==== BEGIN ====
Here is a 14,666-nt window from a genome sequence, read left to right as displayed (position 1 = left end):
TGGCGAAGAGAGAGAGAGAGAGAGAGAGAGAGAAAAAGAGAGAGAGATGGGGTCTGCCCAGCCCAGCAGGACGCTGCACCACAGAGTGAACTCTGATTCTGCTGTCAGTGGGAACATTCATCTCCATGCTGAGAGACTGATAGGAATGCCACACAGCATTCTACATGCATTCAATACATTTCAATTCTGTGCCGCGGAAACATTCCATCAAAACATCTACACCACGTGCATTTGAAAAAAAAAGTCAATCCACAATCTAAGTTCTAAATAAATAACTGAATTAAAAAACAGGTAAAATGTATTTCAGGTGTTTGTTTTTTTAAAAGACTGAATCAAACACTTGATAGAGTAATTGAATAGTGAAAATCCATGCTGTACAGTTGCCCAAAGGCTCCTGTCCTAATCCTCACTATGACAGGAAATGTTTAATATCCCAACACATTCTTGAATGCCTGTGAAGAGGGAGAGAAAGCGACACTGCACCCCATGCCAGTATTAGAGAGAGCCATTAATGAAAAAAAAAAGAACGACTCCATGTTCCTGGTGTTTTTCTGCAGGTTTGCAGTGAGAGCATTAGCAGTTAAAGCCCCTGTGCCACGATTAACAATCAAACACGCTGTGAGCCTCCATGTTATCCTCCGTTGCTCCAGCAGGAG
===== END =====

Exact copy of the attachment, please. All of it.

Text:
Here is a 14,666-nt window from a genome sequence, read left to right as displayed (position 1 = left end):
TGGCGAAGAGAGAGAGAGAGAGAGAGAGAGAGAAAAAGAGAGAGAGATGGGGTCTGCCCAGCCCAGCAGGACGCTGCACCACAGAGTGAACTCTGATTCTGCTGTCAGTGGGAACATTCATCTCCATGCTGAGAGACTGATAGGAATGCCACACAGCATTCTACATGCATTCAATACATTTCAATTCTGTGCCGCGGAAACATTCCATCAAAACATCTACACCACGTGCATTTGAAAAAAAAAGTCAATCCACAATCTAAGTTCTAAATAAATAACTGAATTAAAAAACAGGTAAAATGTATTTCAGGTGTTTGTTTTTTTAAAAGACTGAATCAAACACTTGATAGAGTAATTGAATAGTGAAAATCCATGCTGTACAGTTGCCCAAAGGCTCCTGTCCTAATCCTCACTATGACAGGAAATGTTTAATATCCCAACACATTCTTGAATGCCTGTGAAGAGGGAGAGAAAGCGACACTGCACCCCATGCCAGTATTAGAGAGAGCCATTAATGAAAAAAAAAAGAACGACTCCATGTTCCTGGTGTTTTTCTGCAGGTTTGCAGTGAGAGCATTAGCAGTTAAAGCCCCTGTGCCACGATTAACAATCAAACACGCTGTGAGCCTCCATGTTATCCTCCGTTGCTCCAGCAGGAG